In Mozambique, ZANU PF finds itself in a predicament. Unlike its swift deployment in Congo, it hesitates to intervene in Mozambique, where it faces no prospects of extracting diamonds and strategic minerals. This article delves into the reasons behind ZANU PF’s reluctance and dismantles the misconception of imagined pressure driving its military involvement in Mozambique.

ZANU PF’s actions are primarily driven by a thirst for self-enrichment rather than the interests of the nation. This is why it quickly intervened in Congo but remains inactive in Mozambique. The instability in Congo posed no threat to Zimbabwe, while Mozambique’s state failure and ensuing humanitarian crisis threaten its national security. However, ZANU PF’s insatiable desire for plunder and looting stifles any motivation for military intervention.

The belief that ZANU PF is pressured to deploy troops in Mozambique hinges on an overvalued perception of its economic importance. However, ZANU PF thrives in a dysfunctional economy, maintaining control through partisan food aid schemes and discouraging land title deeds for independent loans. A competent economy with a politically aware middle class poses a threat to its power retention, as it loses its grip on vote-buying tactics.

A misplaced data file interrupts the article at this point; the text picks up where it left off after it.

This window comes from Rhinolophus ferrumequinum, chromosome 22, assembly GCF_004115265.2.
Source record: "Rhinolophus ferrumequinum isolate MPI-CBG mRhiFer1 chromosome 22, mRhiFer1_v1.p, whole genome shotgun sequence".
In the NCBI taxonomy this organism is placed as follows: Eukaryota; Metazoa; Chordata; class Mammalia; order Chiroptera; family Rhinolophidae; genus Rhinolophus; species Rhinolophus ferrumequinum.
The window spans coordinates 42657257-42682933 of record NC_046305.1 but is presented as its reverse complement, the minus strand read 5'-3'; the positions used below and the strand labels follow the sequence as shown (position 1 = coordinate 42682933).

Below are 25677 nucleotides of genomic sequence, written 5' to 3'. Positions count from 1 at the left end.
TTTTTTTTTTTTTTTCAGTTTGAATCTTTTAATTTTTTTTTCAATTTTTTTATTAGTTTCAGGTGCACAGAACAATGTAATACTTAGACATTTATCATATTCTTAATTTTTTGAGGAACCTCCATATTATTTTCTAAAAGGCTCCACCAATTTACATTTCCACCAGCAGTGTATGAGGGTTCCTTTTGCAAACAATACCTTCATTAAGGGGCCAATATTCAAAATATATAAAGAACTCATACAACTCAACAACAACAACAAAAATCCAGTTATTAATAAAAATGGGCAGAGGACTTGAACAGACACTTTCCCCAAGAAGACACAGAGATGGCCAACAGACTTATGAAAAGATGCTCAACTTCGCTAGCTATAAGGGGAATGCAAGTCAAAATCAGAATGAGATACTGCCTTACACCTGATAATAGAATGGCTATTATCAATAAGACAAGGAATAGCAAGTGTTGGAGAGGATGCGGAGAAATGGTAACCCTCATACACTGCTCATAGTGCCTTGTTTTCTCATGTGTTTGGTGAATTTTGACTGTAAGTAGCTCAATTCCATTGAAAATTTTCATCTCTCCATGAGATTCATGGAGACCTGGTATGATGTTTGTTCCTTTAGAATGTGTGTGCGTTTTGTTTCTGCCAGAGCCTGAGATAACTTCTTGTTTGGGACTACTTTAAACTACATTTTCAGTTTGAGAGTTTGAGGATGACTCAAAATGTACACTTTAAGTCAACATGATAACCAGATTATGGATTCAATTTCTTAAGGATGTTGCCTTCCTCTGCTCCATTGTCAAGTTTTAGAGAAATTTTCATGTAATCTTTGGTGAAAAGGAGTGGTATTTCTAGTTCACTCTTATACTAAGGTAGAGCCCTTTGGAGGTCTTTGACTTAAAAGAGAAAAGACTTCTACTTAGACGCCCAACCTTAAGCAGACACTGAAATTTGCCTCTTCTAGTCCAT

When ZANU PF intervened in Mozambique previously, it cited reasons like protecting the Beira corridor and bolstering Zimbabwe’s economy. Ironically, it now seems to forget its duty to maintain Mozambique’s sovereignty and protect its own national security. Selective amnesia dismisses the notion of imagined pressure for military intervention.

ZANU PF often resorts to excuses, but it can’t use this tactic to justify its reluctance to intervene in Mozambique. It claims it can’t act alone, yet it previously engaged in military operations in Congo without SADC’s approval. This reveals its disregard for institutional constraints and its inability to generate solutions or confront equal forces.

The pressure on ZANU PF comes from its underperforming economy plagued by inflation, deficits, and corruption. Deploying troops would further cripple the economy and risk its hold on power, potentially leading to prosecution for human rights abuses.

ZANU PF’s previous intervention in Mozambique was motivated by the need to protect its interests. The consequences of instability remain the same, compromising the national security of both Mozambique and Zimbabwe. However, the actors and strategies have changed, and ZANU PF lacks the expertise for successful engagement in this new conflict.

In conclusion, ZANU PF’s reluctance to intervene in Mozambique stems from its incapacity to extract oil and gas through plunder, its lack of expertise, and its selfish interests. The party’s insatiable appetite for looting hinders it from preempting national security threats in Mozambique, potentially destabilizing the region further.

Leave a Reply

Your email address will not be published. Required fields are marked *